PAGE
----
As Valentine’s Day approaches, do these words set you afire?
I’m guessing not. That’s because “optimize” is a vague buzzword that could mean anything and, thus, means nothing.
I see this term every day in the raw material clients give me as prep for white papers, blog posts, bylined articles and other content marketing. I sometimes wind up using it, if making a stink with a client would just bog down the process without changing their mind.
But here’s why “optimize” is not only worthless jargon, but is actually harmful because it can lull buyer and seller into thinking they’re talking about the same goals when they’re not. Just as the buzzword “transform” can create landmines that can sink deals, confusion over “optimization” makes it harder for prospects to understand why to choose you over someone else.
We’re Optimum! We’re Good!
Most folks would agree that to “optimize” something means to make it as good as it can possibly be. But “good” has very different meanings for different buyers and sellers.
One Web site I saw recently said their technology “optimizes” the Web. Does that mean reducing the cost of the Web, making it easier to use, or (as I suspect from their tagline) speeding access to it Saying “We speed your Web access” would have grabbed the attention of prospects who need that specific benefit – speed – but who might pass over a vague “optimization” promise.
Even worse is using “optimize” to convey opposing ideas. Outsourcing providers or consultants will promise, in one sentence, to “optimize costs” for customers and in the next sentence to “optimize their cash flow.” Last time I checked, you want to reduce your costs but increase your cash flow. Using the same word to mean two different things in adjacent sentences doesn’t say much for a service provider’s ability to keep you posted on progress and problems.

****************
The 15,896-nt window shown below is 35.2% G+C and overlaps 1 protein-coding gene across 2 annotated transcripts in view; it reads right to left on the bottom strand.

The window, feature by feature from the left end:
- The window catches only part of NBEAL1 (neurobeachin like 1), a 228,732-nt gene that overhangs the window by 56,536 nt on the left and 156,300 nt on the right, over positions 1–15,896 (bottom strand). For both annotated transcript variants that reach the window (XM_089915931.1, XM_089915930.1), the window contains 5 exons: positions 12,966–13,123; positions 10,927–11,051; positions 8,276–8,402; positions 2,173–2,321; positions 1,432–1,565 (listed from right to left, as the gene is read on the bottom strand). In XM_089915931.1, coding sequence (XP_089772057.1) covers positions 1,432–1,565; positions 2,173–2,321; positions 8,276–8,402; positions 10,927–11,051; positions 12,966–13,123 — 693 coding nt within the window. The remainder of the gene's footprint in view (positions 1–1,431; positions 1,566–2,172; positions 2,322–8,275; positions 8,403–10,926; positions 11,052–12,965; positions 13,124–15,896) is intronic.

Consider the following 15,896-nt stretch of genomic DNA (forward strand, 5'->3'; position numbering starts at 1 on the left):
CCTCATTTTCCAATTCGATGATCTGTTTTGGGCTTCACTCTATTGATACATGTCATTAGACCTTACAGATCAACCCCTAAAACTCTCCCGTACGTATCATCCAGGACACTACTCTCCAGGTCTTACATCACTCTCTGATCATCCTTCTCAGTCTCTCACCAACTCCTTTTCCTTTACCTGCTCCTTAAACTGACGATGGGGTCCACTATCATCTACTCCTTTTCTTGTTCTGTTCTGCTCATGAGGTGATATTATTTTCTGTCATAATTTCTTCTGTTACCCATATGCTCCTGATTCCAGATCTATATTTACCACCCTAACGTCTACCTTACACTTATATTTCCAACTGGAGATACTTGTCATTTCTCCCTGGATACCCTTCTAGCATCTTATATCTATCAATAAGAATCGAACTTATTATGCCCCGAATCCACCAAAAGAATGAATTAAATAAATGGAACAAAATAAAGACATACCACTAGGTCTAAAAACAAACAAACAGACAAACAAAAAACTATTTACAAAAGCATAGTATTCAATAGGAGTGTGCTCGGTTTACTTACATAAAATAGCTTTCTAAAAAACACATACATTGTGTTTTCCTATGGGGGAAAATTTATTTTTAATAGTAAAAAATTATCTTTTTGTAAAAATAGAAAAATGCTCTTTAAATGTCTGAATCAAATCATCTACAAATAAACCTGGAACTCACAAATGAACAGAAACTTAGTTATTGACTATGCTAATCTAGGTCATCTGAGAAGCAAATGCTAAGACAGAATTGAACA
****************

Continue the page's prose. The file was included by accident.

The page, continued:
Optimize for What?
In other cases, “optimize” can mean too many things in content marketing. Does “optimizing” a data center mean speeding its performance or reducing its cost? If cost reduction is key, are capital (equipment) costs or operational (staffing, power, space) costs the main target? Different data center owners will have different needs. Why not show how you can meet those specific needs rather than hiding it under overall “optimization?”
Finally, consider a consultant trying to sell a cellular carrier on its ability to “optimize” the carrier’s service and pricing plans. Does this mean “optimizing” the plans to deliver the most revenue and profit per customer (as a mature, entrenched player might want) or to sacrificing some profits to earn market share, as a hungry start-up might want?
I can hear someone out there saying “Optimizing” can mean any of these things, so we use it rather than list all the individual things we can do.”
I’m all for keeping things brief, but not at the expense of precision. If “optimize” really means “increase,” “reduce” or “speed” replacing it with those words is a draw. Adding the words “optimizing for cost (or speed, or market share, or whatever)” adds so much precision it’s worth the extra length.
Sweet nothings are fine for passionate moments, but marketing to time-starved B2B professionals requires clarity. I intend to scrub “optimize” from my marketing lingo wherever possible and replacing it with clear explanations of what my clients offer. Your thoughts?
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